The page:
Walking Tall

Bobby James speaks softly, but doesn’t carry a big stick. Instead, he wields a hefty 35-year career in education that garnered him an appointment to the Marion County School Board. On August 10, Governor Charlie Crist named James to fill the seat vacated by newly elected Florida Congressman Kurt Kelly. James was formally sworn in on August 14 and will serve in the District 3 seat until 2008.

While the seat’s term doesn’t officially expire until 2010, state law prohibits an appointed candidate from holding office more than 28 months. That will necessitate an election for the seat in 2008 and 2010.

Odds are that James, who has an enduring passion for education, will be a candidate in both those elections.

“Education gave me a whole different perspective on life,” says James, 60, who grew up in northwest Ocala as the seventh of 11 children. “It gave me opportunities and put me in contact with people that never would’ve happened otherwise. Education put me in the right place at the right time. And that’s what we need to continue to do for the children of Marion County.”

For Jim Yancey, superintendent of Marion County Schools, the appointment of James was the right choice at the right time.

“First and foremost, Bobby James is focused on the kids of Marion County,” says Yancey, who was initially appointed to his position by then Gov. Jeb Bush in 2003 before being elected in 2004. “He’s going to work for student achievement and student citizenship at the highest level.  And his depth of service in the school system makes him a very strong candidate when election time rolls around. This is important because continuity is the key to get things done in a position like this.”

  Since 1971, when he began his education career as a social studies/history teacher and physical education instructor at Forest High School, James has focused on the needs of Marion County’s children. He went on to become a head basketball coach at both Fernandina Beach High School in Nassau County and Forest High School. Then there were stints as principal at Fessenden Elementary, Phoenix Center, and Dunnellon High School. He served in the latter position for 13 years, retiring in 2006.

Interspersed in this rich and varied career are a number of firsts. James was the first African-American head basketball coach in Marion County, first African-American principal in Marion County, and now the first African-American on the Marion County School Board.

While acknowledging those accomplishments, James considers them secondary to his primary role as an educator.

“Yes, I’m an African-American,” he says. “And, yes, I was the first one in each of those positions. Those are facts, maybe even interesting and important facts. But the key is that I use those positions to be of service to the children—and to show them how important education is in their lives.”

It was his mother, Minnie Lee James, who first impressed the importance of education to her son and his 10 siblings. A young widow who never remarried, she had only a third-grade education and was determined that her children would do better.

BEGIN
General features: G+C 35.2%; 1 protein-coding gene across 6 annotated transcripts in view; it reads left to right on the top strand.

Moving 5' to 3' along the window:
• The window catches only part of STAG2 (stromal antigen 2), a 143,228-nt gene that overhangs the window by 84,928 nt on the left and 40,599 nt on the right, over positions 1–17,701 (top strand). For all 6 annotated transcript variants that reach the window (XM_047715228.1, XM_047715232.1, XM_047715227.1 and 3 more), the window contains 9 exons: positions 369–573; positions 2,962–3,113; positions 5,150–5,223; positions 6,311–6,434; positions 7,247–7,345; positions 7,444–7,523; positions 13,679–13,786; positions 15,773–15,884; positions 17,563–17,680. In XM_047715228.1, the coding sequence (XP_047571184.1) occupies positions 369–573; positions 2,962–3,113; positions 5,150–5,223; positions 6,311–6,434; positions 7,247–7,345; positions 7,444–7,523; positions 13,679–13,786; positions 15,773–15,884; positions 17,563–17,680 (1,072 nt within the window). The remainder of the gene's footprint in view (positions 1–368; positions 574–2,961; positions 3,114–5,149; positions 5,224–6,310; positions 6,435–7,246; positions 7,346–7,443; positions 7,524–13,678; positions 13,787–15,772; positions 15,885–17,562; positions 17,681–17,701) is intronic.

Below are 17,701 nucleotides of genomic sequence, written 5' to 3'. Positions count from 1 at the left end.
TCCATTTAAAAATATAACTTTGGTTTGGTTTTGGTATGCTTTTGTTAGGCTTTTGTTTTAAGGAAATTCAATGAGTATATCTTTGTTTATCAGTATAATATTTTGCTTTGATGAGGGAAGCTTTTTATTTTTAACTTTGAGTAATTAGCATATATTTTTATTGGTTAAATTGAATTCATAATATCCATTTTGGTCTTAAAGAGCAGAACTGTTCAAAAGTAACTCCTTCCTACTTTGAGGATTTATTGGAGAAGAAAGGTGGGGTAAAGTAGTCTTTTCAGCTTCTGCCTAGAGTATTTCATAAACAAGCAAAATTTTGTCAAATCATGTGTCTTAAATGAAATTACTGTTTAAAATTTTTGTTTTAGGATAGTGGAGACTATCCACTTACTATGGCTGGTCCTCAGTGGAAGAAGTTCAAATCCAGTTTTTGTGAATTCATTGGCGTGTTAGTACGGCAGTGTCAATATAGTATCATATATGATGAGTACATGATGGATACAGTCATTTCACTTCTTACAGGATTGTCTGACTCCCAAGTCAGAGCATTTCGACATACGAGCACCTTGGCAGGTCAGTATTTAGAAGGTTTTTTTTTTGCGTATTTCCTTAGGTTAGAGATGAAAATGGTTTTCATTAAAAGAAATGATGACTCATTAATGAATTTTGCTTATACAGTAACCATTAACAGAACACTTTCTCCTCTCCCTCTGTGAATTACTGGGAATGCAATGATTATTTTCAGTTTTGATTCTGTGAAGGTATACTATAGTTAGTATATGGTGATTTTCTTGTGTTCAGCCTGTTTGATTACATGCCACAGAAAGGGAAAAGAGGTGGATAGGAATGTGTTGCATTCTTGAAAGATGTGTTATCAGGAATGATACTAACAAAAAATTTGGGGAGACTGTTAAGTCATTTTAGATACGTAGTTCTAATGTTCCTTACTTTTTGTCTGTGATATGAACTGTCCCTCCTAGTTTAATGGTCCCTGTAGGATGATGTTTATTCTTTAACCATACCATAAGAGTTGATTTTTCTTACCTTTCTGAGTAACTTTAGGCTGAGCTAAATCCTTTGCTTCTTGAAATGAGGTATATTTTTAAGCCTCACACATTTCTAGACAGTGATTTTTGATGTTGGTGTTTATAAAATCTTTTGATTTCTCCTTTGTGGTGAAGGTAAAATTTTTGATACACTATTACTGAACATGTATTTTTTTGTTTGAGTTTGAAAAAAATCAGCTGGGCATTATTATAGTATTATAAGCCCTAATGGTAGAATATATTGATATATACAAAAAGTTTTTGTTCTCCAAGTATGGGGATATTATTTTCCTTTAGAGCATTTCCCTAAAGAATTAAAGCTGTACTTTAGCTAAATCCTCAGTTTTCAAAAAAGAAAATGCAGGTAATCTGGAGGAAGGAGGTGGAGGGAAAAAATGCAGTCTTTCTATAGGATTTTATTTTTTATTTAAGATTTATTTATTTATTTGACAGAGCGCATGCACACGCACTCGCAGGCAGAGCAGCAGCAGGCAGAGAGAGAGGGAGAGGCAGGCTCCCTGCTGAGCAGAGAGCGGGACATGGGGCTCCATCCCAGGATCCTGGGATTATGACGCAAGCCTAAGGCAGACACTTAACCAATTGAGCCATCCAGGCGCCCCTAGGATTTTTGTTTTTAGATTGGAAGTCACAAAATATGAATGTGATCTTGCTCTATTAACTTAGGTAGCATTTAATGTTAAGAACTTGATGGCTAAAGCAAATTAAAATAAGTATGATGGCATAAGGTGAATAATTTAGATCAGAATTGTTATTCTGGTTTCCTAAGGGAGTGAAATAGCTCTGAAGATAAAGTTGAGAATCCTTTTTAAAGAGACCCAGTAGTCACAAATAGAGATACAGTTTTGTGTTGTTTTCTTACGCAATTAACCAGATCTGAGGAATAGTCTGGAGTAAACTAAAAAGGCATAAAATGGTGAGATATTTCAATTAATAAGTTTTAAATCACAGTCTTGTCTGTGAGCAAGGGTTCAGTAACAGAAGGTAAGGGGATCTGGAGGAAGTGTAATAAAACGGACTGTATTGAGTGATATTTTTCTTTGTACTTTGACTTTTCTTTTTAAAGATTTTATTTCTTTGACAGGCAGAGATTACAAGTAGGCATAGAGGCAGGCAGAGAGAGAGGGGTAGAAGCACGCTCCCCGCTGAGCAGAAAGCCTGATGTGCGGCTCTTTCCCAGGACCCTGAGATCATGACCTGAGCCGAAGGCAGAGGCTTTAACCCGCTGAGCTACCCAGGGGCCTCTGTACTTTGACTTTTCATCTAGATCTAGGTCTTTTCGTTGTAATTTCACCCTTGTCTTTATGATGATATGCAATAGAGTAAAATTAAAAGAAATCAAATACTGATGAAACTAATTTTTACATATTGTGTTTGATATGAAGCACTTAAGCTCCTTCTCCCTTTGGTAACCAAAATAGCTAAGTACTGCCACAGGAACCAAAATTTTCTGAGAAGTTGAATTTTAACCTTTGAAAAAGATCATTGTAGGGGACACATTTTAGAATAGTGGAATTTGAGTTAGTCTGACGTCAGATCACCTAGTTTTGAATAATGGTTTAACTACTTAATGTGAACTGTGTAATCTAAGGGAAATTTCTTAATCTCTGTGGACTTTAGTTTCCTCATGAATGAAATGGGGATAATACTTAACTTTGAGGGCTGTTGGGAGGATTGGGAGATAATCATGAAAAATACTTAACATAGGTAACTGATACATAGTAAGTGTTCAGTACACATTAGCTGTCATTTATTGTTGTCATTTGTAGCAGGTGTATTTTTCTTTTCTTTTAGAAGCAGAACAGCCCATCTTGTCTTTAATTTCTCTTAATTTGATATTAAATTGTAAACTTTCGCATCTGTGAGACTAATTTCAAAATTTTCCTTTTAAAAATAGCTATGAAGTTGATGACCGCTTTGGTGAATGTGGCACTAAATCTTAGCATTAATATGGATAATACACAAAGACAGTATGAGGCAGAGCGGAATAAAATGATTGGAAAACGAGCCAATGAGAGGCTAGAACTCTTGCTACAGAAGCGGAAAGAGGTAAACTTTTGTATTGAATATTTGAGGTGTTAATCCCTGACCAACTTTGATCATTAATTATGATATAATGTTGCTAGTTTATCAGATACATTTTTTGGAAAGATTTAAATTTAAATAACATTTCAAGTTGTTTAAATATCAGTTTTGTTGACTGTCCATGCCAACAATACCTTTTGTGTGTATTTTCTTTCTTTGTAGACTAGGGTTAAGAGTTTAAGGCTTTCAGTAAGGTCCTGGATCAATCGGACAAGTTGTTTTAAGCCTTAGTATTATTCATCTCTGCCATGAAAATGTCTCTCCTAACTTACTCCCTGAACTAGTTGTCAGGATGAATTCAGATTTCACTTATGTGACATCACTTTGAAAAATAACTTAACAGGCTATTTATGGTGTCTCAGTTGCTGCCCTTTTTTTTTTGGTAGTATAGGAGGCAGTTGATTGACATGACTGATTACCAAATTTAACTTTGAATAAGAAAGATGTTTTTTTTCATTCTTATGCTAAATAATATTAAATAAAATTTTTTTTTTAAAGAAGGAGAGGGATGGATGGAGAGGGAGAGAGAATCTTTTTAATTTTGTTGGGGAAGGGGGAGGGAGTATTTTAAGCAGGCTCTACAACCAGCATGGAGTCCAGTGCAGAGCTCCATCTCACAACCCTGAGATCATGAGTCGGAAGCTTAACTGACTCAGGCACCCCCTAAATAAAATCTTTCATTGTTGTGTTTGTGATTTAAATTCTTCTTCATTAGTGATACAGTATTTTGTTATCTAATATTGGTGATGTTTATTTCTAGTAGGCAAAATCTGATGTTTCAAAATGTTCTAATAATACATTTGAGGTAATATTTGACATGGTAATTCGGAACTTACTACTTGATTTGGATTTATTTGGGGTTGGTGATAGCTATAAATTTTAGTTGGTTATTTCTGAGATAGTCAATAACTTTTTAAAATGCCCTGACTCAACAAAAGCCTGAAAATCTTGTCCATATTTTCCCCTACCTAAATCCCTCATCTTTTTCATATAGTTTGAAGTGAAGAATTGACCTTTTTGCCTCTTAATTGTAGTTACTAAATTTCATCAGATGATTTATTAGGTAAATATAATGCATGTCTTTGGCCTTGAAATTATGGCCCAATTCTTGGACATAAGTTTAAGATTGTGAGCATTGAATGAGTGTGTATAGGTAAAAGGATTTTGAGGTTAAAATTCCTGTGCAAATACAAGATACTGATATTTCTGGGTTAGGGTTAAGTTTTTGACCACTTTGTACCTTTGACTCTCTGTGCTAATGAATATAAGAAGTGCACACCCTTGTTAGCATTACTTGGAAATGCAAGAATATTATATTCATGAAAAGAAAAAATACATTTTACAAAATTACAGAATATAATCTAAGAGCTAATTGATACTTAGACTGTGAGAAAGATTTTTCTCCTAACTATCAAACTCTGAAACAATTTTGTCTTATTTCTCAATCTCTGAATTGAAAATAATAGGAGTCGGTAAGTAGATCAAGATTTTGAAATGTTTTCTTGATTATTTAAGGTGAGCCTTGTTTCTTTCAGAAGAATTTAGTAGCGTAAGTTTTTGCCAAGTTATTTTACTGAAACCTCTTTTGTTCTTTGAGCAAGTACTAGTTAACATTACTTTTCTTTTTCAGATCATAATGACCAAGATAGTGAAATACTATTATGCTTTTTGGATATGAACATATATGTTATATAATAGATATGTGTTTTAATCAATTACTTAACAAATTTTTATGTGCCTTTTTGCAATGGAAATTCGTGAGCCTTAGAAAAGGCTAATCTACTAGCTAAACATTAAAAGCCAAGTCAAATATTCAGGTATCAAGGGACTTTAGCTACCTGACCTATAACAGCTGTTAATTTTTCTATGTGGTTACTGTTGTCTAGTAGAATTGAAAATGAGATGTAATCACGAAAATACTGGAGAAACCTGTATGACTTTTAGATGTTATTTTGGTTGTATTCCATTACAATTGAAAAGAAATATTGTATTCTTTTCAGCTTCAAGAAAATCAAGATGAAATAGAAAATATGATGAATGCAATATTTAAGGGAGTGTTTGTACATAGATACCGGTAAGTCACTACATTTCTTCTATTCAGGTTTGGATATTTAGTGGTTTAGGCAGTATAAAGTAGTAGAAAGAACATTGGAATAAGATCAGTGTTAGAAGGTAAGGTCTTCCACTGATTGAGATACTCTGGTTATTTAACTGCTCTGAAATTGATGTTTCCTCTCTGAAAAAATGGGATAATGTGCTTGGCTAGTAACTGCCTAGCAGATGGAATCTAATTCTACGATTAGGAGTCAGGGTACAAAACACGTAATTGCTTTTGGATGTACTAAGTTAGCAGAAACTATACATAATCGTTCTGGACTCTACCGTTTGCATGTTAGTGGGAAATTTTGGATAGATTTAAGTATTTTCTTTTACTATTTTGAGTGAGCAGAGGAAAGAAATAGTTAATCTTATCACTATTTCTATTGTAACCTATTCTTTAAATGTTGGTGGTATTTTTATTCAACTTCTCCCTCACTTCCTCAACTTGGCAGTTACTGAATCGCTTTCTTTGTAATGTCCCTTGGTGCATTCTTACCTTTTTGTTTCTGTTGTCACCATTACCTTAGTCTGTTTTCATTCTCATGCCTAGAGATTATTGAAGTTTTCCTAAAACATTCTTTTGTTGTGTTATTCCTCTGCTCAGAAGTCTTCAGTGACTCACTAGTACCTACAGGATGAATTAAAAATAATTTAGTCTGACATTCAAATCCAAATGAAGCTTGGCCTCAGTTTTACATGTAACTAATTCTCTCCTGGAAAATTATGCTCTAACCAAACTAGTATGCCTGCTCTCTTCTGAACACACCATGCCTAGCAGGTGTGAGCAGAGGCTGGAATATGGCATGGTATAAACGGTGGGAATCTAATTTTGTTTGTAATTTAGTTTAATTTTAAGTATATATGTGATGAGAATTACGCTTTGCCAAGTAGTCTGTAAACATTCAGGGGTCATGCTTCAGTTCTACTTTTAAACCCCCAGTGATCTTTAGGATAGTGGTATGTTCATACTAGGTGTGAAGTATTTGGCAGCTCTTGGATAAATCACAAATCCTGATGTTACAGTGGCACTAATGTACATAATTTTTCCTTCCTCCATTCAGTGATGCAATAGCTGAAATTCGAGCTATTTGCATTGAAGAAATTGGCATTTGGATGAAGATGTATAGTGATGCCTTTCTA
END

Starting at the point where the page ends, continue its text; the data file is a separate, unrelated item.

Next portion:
“My mother worked hard and made sure that all her children graduated from high school,” says James, adding proudly, “seven of the 11 went on to earn college degrees.”

James was one of those seven. A star high school basketball player, James earned an athletic scholarship to Central Florida Community College. Two years later, he transferred to Paul Quinn College in Waco, Texas, where he earned his Bachelor’s degree in education. Then it was on to Nova Southeastern University, where he collected a Master’s degree in supervision and administration. He is currently working on his doctorate at Nova.

As for his goals in his new position on the Marion County School Board, James isn’t reticent. While soft-spoken, James knows how to gain attention without shouting. He just looks someone right in the eye and says what he believes, what he knows.

“We need to extend and enhance the school day; add more extracurricular and vocational training opportunities,” he says, keeping his voice low, but taking off his glasses and leaning forward across his desk. “The drop-out rate has risen because kids lose interest. Not every child is going to go to college, not every child is going to be a star athlete, but every child is going to have to go out into the world. They need the tools to survive and thrive. We as educators need to provide them with the programs to accomplish that or we haven’t done our jobs.”

James sees the classroom as “an extended part of the community” and the community as “an ongoing classroom.”

The melding of those two entities is also present in James’ new business enterprise. Established in 2006, James Development and Investment Corporation, LLC, is working on revitalizing the northwest Ocala area that James grew up in. Working with the City of Ocala and local contractors, James wants to build quality affordable homes in a neighborhood setting.

“The environment that kids grow up in is just as important as their school environment,” says James. “We have to look at the big picture and at the impact we all have. We have to remember that individually we have very little, but collectively we have a lot.”

A Career Of Firsts

  • The first African-American head basketball coach in Marion County.

  • The first African-American principal in Marion County.

  • The first African-American on the Marion County School Board.

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